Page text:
As we launch our ninth year as a blogger for the Argus-Courier’s Petaluma360, we realize that our current “Then & Now” series involves prominent Petalumans from its earlier years and should be recognized as well as featuring the buildings they constructed way back “Then.” For example … Edward Spalding Lippitt, a Professor of Mathematics and Natural Sciences at Ohio Wesleyan College, came to California in 1852 and then to Petaluma in 1862 to become the public school principal. The school system at that time only included the primary and grammar grades that were conducted in the old brick building on B Street. He also served as the city attorney.
Lippitt Academy – 1868
Lippitt’s son, Edward, in an article he wrote stated: “Feeling the need in this vicinity for opportunity to receive instruction in the higher branches of education, my father withdrew from his position as principal of public education and established what he was pleased to call ‘Prof. Lippitt’s Scientific & Classical Institute.” For five years, the school was located in a small building called “The Old Brier Church” on the east side of Third street near C street. Due to the encouragement he received for this school, Lippitt designed a new building that was constructed on a lot he purchased on D Street. The school moved there in 1868. Unfortunately, the school failed due to insufficient enrollment, and he lost his entire investment. Consequently, he returned to practice law. Later, the Board of Education purchased this Gothic style academy for use as Petaluma’s first high school in 1873. That building was also demolished and a residence for A.F. Tomasini was built on what is now 625 D Street in 1916.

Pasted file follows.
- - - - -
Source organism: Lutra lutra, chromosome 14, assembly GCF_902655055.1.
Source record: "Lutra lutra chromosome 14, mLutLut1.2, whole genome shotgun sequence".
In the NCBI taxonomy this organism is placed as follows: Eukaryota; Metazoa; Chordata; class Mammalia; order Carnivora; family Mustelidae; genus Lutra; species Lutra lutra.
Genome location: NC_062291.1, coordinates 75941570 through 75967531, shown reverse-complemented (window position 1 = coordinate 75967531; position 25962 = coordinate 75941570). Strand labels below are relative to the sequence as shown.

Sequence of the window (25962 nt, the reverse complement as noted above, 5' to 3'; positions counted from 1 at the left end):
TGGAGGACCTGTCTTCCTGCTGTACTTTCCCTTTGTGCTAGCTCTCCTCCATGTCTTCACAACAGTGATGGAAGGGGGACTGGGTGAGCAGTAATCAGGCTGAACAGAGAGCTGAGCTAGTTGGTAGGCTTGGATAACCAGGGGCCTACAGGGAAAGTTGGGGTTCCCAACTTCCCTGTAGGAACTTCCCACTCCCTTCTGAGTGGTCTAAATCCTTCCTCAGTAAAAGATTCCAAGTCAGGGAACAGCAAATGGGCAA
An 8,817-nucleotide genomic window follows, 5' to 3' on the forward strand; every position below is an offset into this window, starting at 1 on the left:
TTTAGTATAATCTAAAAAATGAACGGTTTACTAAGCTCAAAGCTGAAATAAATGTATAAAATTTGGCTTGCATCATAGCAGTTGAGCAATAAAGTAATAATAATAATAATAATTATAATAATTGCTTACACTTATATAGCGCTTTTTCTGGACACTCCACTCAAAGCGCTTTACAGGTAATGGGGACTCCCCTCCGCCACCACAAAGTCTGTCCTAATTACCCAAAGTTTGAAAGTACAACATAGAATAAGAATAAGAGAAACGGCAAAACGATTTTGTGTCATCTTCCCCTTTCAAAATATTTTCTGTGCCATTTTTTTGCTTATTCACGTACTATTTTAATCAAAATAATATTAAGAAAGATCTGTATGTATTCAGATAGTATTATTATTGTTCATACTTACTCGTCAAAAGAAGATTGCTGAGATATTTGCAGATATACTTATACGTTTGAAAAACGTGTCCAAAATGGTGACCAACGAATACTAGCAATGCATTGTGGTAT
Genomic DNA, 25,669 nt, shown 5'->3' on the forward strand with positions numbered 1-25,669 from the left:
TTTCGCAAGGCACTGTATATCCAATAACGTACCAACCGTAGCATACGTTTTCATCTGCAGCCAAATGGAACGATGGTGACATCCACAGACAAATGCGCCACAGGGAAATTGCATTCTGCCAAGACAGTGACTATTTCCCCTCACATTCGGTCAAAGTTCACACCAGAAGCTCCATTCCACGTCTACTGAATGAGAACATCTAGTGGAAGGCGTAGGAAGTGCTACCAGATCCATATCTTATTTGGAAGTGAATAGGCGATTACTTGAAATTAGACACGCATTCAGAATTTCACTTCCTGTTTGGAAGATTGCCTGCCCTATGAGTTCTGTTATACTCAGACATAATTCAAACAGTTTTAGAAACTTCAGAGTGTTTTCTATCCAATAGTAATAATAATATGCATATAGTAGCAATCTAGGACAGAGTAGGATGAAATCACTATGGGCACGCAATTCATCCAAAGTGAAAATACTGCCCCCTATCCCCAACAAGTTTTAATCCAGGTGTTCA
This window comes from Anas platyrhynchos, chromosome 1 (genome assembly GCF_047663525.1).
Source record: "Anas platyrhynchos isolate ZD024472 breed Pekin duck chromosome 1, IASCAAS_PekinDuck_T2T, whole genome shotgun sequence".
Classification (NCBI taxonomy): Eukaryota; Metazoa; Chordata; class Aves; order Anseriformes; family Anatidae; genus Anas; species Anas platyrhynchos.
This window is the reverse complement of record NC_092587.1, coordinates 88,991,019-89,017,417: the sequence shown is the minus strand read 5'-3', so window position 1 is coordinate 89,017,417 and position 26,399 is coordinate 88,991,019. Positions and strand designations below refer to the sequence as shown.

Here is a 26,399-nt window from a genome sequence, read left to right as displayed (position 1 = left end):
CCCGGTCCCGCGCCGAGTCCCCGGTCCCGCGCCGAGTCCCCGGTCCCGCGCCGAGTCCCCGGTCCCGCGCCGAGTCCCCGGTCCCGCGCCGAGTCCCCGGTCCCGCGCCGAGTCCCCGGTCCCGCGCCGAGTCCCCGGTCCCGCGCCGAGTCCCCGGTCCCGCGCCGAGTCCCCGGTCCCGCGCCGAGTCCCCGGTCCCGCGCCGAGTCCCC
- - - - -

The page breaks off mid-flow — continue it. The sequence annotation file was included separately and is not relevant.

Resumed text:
Tomasini House – 625 D Street
Mr. Lippitt served the community in many ways. * He was a substitute preacher for the Petaluma Congressional Church, 1863-64. * He also served the Methodist Episcopalian Church as its preacher, 1865-67. * He was the first editor of the Petaluma Weekly Courier, founded 1867. * He served as a director of the Mutual Relief Association of Petaluma, a life trustee of the Petaluma Public Library.
Mr. Lippitt had a reputation as a “most eloquent and popular speaker, he was sought to canvas the state in the interest of political parties. President Rutherford Hayes and visited California in 1880, and his old friend and former classmate, Mr.Edward Lippitt, held an open house at his home at 6th & D Streets. It is obvious that Mr. Lippitt was one of Petaluma’s most distinguished citizens way back “Then.”
Resources: Petaluma Historical Museum & Library: *Photographs, *Article: Ed Mannion – Rear-View Mirror – 11/2/1963, *Article: Ada Clark – Ghosts of Past Glories Haunt Lippitt Home